Olympians, yes athletes, well, er . . .

February 08, 1994|By Bill Glauber | Bill Glauber,Sun Staff Writer

LILLEHAMMER,NORWAY — LILLEHAMMER, Norway -- The national anthem is on order, the flag will arrive with the brakemen and the team jackets are due from Colorado.

Oh, and the advance on Gregory Sun's credit card has been raised to $6,000 so the captain and driver of the Trinidad and Tobago bobsled team can pay for important things, like actually renting a sled.

Is this a great Winter Olympics, or what?

"This is my first introduction to anything athletic," said Sun, a 31-year-old agriculture research assistant with a soft belly, a thin wallet and thick glasses.

Welcome to the world of Olympic tourism, or bobsledders on parade.

Apparently, virtually anyone with a passport and a dream can still come to the Winter Games.

Even British ski jumper Eddie "The Eagle" Edwards looks like Nolan Ryan compared to some of these athletes.

The two-man bobsled team from San Marino is a couple of guys from Michigan.

Armenia is represented by a pair of New Englanders.

A Philadelphian is behind the American Samoa juggernaut.

And the driver of the Greek team is a lawyer from Minneapolis who visited Athens for the first time two weeks ago.

For all these Olympic first-timers, the inspiration is to grow up to be just like the Jamaican bobsled team.

Anyone for Cool Runnings II?

It was Gregory Stokes, a Jamaican bobsledder, who originally got Sun interested in the sport when they met at the University of Idaho. A year ago, he persuaded Sun to take a ride down the Canadian course in Calgary, Alberta, with another Idaho student, Norwegian driver Trond Knaplund.

"I will tell you, man, I was scared," Sun said. "I can't describe the fright. The driver said hold on and I held on. I got in and closed my eyes all the way. I decided then and there, if I'm going down in one of these things, I'll be the driver."

At least Sun stuck it out. There was a brakeman candidate from Ireland who took one run and got the next flight out for Dublin.

"It's not for everybody," Sun said.

Sun went to bobsled driver's school last November in Calgary -- and the rest is Olympic history.

"You can't be a tourist and a bobsledder," Sun said.

"If you are a tourist, you are going to kill yourself," said Sun, born and raised in Port of Spain. "You have to be mentally and physically prepared."

And make sure to bring plenty of cash.

Or at least a hefty credit-card limit.

Just ask Greg Sebald, 30, the lawyer turned Greek bobsled driver who goes around the Olympic Village wearing a Minnesota Twins T-shirt.

By his accounting, he has dished out $25,000 for sled rentals, travel, entry fees and training.

"When I started this, I first called the U.S. Bobsled Federation to ask how I could get a Greek team into the Olympics," he said.

"The guy on the phone said I didn't have a snowball's chance in hell," he said. "They just blew me off. Undaunted, I kept at it."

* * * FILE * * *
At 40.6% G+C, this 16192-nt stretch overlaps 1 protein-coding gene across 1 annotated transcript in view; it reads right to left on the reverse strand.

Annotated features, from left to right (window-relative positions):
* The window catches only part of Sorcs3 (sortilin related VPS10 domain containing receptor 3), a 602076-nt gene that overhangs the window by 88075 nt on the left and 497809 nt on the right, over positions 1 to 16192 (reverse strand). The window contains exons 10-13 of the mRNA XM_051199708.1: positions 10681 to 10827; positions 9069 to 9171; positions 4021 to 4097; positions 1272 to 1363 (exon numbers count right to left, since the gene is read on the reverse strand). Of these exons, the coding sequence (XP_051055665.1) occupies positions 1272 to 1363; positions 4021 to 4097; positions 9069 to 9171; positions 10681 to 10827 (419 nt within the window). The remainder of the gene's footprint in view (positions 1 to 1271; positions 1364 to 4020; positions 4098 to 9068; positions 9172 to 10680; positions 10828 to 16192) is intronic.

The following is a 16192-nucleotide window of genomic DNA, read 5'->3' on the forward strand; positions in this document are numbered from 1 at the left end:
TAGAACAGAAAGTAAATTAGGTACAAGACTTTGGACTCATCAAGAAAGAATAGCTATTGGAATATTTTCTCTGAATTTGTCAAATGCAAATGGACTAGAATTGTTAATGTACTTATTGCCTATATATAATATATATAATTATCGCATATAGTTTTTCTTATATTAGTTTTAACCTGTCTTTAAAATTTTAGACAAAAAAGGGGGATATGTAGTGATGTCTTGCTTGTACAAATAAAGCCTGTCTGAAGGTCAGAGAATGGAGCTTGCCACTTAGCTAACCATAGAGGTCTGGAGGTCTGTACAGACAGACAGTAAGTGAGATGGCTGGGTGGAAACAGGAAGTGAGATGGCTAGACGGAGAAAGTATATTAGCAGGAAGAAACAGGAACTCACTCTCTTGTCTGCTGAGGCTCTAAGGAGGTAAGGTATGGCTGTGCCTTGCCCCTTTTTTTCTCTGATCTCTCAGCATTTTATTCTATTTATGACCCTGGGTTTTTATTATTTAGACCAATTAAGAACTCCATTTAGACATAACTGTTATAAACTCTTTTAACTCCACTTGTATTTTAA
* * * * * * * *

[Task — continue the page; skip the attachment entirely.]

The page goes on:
So Sebald is here.

And so is his sister, Greta, 28, a former United Way marketing manager who gave up her job to luge for Greece.

Their ties to the country go back two generations to their maternal grandfather.

"My brother called me up and said, 'Hey, would you like to go to the Olympics?' " Greta Sebald said. "I thought, 'Sure, we'll go watch.' "

Instead of watching the opening ceremonies from the stands, Greta Sebald will be at the front of the parade with the Greek delegation.

"When we raced into the athletes' village to register, I was beating on my brother's back, saying, 'We're here at the Olympics. We're here at the Olympics,' " said Greta Sebald, who has one top-30 World Cup finish to her credit.

Greg Sebald's bobsled brakeman is not quite as ecstatic to be here. On the whole, Christodoulos Marinos would rather be basking in the sun in Thessaloniki than hanging around a town with six-foot snow drifts.

After all, he's a water polo goalie for a team called Hercules. He's only doing this because his coach asked him to. The first time he tumbled down a bobsled run last November in Calgary, he got sick to his stomach.

"This sport is a winter sport," said Marinos, stating the obvious.

"It is a very hard sport. Very cold. Everyone in Greece is like, wow."

And do many Greeks know what bobsled is?

"Uh, no," Marinos said.

The Greek team earned enough qualifying points on the World Cup circuit to earn a place in the Olympics.

But it wasn't too tough. They simply had to finish five races over two seasons.

They even beat the Caribbean hopefuls from Trinidad and Tobago.

But Sun, the driver, doesn't care.

Don't call him a tourist.

"I can't believe I'm here," he said. "I'm an Olympian."

COUNTDOWN TO LILLEHAMMER

Tomorrow: Duncan Kennedy doesn't think of himself as heroic. He simply wasn't going to let 15 skinheads attack his U.S. luge teammate, Robert Pipkins, at a bar in the resort town of Oberhof, Germany, last fall.

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